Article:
Tag Archives: Lepautre

The historic wall paintings: Another fragment of evidence   

The stair hall in Kings Weston house possesses some lush gilded trompe-l’oeil painted into its alcoves. These, we discovered some time ago, were inspired in about 1716 by printed images by the French architect Jean Lepautre. Edward Southwell who commissioned the house had copies of several volumes of his work, so appears to have set the painter the task of replicating them to decorate his new home. Until now, the origin of one of the paintings has remained a mystery, but one we think we’ve now solved.

The painting is small, occupying the arched head of a door on the first floor of the stair hall and looks less accomplished than those elsewhere. In incorporates weapons, canon, arrows, spears, a shield, banners and the paraphernalia of warfare. One of Lepautre’s designs came to our attention recently but looks rather different. The theme is similar but on a more extravagant scale. However, looking closely you can start to pick out the same various elements as the Kings Weston painting.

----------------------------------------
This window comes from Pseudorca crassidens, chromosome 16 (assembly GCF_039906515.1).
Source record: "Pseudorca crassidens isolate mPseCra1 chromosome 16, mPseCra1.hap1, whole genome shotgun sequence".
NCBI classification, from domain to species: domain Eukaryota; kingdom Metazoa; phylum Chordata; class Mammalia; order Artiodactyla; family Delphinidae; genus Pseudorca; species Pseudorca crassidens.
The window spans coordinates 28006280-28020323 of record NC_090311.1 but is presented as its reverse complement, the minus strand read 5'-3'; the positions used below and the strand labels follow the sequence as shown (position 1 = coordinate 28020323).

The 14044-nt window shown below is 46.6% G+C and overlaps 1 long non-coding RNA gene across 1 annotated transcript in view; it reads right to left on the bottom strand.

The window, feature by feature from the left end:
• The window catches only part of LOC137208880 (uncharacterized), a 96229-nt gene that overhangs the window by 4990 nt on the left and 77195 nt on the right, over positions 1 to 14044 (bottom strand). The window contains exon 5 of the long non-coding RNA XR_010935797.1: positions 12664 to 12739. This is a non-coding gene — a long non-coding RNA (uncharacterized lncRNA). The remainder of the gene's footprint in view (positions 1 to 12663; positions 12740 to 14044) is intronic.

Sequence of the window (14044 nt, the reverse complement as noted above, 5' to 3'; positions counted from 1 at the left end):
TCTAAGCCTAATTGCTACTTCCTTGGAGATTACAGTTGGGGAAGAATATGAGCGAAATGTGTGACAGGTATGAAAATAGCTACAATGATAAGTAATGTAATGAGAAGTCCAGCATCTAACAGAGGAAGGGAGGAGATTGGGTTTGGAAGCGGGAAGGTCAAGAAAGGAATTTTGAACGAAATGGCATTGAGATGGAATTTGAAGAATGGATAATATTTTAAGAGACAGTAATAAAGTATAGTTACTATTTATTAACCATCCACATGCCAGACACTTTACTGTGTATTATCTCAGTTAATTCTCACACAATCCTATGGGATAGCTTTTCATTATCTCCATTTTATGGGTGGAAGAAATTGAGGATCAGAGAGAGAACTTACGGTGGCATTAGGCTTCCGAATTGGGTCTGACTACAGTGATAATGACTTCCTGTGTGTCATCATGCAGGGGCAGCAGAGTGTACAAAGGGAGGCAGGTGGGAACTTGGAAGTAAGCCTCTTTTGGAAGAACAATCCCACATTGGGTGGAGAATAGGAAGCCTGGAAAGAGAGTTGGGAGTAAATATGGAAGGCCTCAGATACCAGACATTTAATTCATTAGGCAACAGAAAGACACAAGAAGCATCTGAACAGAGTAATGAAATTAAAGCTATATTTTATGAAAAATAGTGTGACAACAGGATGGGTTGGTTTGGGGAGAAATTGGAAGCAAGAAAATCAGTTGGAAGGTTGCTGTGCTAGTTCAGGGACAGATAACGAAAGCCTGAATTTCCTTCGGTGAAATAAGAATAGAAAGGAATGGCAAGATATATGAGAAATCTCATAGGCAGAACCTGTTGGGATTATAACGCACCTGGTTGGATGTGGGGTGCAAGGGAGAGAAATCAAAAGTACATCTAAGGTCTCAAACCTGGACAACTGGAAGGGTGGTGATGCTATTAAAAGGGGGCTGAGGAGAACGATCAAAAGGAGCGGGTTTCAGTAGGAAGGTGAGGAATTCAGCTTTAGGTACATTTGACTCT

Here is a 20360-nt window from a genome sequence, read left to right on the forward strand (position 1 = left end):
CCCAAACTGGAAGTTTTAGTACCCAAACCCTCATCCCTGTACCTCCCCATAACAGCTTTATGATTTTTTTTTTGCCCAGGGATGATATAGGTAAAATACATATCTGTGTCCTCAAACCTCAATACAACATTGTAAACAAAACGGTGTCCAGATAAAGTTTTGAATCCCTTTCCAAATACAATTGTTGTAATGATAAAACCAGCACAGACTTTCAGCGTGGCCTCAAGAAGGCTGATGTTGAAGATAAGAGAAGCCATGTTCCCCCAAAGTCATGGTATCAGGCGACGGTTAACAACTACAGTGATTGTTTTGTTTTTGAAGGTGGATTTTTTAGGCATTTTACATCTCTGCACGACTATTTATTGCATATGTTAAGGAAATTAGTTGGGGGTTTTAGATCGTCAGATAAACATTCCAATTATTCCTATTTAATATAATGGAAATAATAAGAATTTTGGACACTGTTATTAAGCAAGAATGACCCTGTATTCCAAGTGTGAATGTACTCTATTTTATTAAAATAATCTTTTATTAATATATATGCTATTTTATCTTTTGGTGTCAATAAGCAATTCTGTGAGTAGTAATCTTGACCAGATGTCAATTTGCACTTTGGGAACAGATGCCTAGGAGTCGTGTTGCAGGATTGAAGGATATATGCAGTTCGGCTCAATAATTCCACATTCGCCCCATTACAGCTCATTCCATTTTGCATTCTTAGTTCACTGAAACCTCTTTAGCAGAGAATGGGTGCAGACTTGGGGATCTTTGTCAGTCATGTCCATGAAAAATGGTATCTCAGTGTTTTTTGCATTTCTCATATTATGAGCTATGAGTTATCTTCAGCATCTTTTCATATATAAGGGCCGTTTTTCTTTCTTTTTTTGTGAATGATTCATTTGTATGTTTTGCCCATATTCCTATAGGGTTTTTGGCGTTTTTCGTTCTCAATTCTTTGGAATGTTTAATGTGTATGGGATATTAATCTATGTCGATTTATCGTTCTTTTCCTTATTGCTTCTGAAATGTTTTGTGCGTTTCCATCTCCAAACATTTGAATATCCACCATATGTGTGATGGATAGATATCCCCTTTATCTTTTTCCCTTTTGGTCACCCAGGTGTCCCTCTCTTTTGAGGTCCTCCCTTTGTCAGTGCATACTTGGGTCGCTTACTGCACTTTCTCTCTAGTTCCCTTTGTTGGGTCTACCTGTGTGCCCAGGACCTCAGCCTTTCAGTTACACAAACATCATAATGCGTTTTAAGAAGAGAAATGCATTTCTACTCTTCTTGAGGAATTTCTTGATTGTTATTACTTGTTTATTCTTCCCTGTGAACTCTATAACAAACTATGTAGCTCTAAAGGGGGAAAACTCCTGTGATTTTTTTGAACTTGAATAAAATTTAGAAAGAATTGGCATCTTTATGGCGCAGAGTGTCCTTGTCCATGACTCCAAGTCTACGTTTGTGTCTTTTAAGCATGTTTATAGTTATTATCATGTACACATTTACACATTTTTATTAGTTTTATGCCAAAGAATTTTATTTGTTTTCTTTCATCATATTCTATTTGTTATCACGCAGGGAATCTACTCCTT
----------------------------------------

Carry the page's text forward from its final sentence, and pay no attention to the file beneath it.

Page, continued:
It appears that the painter has used the same image as the basis for his work, simplifying and adapting it to fit in the architectural setting he had to work with. Curiously, he seems not to have quite understood some of the things he was painting leading to some odd interpretation. The top of the shield, for example, has some strange bendy detail, and what on earth is the strange sun-shaped thing at the back? Is it supposed to be one of the epaulettes, feathers, or that oddity in Lepautre’s own engraving at the back-left side?